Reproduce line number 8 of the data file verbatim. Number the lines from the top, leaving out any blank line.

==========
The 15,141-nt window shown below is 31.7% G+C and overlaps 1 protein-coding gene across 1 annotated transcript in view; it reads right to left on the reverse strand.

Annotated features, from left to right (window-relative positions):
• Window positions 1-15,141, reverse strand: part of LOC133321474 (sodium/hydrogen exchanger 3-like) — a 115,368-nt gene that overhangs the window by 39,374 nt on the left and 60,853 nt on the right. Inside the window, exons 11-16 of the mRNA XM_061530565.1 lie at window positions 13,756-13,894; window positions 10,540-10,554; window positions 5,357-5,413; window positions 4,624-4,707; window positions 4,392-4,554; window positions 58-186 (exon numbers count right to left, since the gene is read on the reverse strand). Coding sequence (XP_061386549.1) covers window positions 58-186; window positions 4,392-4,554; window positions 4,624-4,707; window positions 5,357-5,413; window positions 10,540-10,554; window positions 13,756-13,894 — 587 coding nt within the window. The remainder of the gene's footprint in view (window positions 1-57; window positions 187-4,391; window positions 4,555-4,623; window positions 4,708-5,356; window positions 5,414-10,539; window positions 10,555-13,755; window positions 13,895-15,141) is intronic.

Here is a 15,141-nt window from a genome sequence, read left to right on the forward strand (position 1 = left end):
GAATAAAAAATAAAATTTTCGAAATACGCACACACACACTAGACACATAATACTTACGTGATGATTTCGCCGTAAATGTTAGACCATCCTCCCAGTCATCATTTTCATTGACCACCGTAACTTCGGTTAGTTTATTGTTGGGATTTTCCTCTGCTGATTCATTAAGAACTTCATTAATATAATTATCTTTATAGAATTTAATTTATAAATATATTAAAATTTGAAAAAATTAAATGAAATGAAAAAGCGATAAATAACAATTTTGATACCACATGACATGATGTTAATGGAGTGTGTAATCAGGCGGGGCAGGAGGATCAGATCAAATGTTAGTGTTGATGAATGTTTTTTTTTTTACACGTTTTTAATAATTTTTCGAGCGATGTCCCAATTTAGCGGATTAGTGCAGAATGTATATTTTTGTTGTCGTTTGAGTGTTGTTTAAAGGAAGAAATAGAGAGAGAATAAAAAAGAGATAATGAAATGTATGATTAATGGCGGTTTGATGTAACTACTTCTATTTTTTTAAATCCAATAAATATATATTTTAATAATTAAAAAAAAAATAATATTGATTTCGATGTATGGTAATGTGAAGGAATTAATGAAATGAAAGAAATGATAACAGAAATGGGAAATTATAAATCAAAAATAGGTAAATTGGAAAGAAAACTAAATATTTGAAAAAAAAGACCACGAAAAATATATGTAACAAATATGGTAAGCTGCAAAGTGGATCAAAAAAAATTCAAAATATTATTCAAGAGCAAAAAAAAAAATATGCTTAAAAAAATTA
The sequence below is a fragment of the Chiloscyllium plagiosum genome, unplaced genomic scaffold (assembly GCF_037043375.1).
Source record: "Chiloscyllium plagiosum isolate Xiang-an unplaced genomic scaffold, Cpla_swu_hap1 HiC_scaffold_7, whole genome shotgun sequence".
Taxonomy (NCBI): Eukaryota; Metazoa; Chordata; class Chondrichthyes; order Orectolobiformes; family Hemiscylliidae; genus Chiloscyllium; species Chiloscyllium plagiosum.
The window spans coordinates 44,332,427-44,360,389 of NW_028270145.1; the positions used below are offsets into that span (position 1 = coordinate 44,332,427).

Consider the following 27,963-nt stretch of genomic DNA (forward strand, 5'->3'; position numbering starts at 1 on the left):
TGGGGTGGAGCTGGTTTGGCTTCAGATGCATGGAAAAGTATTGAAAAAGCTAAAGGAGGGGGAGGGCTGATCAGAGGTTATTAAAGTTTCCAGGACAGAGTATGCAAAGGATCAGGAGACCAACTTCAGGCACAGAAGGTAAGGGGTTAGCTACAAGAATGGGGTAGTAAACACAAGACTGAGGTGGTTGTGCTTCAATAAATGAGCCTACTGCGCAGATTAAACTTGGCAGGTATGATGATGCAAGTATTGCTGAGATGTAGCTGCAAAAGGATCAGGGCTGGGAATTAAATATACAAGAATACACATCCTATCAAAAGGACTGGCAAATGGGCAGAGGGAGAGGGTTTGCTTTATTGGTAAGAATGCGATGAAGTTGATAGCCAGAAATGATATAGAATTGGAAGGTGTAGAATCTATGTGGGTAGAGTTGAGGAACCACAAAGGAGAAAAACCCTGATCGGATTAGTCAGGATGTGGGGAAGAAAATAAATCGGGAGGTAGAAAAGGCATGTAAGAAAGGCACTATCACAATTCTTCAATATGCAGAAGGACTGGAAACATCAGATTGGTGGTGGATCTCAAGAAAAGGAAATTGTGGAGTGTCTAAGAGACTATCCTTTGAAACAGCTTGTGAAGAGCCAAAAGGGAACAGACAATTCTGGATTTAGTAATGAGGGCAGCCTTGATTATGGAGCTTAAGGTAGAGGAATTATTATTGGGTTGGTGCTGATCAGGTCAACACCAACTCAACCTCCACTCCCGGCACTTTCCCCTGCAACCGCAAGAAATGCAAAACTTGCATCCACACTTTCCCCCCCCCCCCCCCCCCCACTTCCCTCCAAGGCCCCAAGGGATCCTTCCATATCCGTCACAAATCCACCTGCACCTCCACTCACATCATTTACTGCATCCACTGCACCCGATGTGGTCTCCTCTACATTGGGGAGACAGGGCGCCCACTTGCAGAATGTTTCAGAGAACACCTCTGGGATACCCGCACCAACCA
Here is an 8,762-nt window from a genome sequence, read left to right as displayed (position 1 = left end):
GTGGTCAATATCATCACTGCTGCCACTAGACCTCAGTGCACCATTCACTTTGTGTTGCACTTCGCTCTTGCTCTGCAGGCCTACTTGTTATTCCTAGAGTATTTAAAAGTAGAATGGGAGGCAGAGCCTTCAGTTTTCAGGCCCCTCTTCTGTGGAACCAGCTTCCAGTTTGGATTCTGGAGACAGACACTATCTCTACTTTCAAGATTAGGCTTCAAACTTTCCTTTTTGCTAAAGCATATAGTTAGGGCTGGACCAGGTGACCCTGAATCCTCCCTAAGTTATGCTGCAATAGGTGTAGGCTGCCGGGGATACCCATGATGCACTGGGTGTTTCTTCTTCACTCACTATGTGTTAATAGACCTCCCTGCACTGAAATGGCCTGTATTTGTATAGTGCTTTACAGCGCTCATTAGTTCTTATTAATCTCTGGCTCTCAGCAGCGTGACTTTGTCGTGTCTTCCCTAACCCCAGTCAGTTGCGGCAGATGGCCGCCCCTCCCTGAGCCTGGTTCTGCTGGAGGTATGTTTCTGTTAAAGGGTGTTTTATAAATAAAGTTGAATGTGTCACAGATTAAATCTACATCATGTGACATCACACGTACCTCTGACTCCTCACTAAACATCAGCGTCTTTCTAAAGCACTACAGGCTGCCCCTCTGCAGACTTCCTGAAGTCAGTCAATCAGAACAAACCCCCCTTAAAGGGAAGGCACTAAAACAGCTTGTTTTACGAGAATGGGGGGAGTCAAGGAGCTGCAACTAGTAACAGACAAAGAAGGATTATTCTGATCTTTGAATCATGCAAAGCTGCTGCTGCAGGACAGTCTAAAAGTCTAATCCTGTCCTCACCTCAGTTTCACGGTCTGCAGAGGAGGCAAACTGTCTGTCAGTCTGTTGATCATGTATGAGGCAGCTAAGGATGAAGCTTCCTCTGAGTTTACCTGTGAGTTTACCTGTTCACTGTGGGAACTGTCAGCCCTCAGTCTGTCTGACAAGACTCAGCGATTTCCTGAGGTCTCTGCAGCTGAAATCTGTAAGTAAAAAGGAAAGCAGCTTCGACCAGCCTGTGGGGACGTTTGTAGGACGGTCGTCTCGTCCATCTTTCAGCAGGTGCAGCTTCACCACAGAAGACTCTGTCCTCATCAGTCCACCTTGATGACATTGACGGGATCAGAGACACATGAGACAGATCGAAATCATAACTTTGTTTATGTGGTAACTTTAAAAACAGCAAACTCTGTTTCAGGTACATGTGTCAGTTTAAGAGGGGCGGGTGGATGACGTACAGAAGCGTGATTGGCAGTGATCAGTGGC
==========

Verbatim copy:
Taxonomy (NCBI): Eukaryota; Metazoa; Chordata; class Chondrichthyes; order Orectolobiformes; family Hemiscylliidae; genus Chiloscyllium; species Chiloscyllium plagiosum.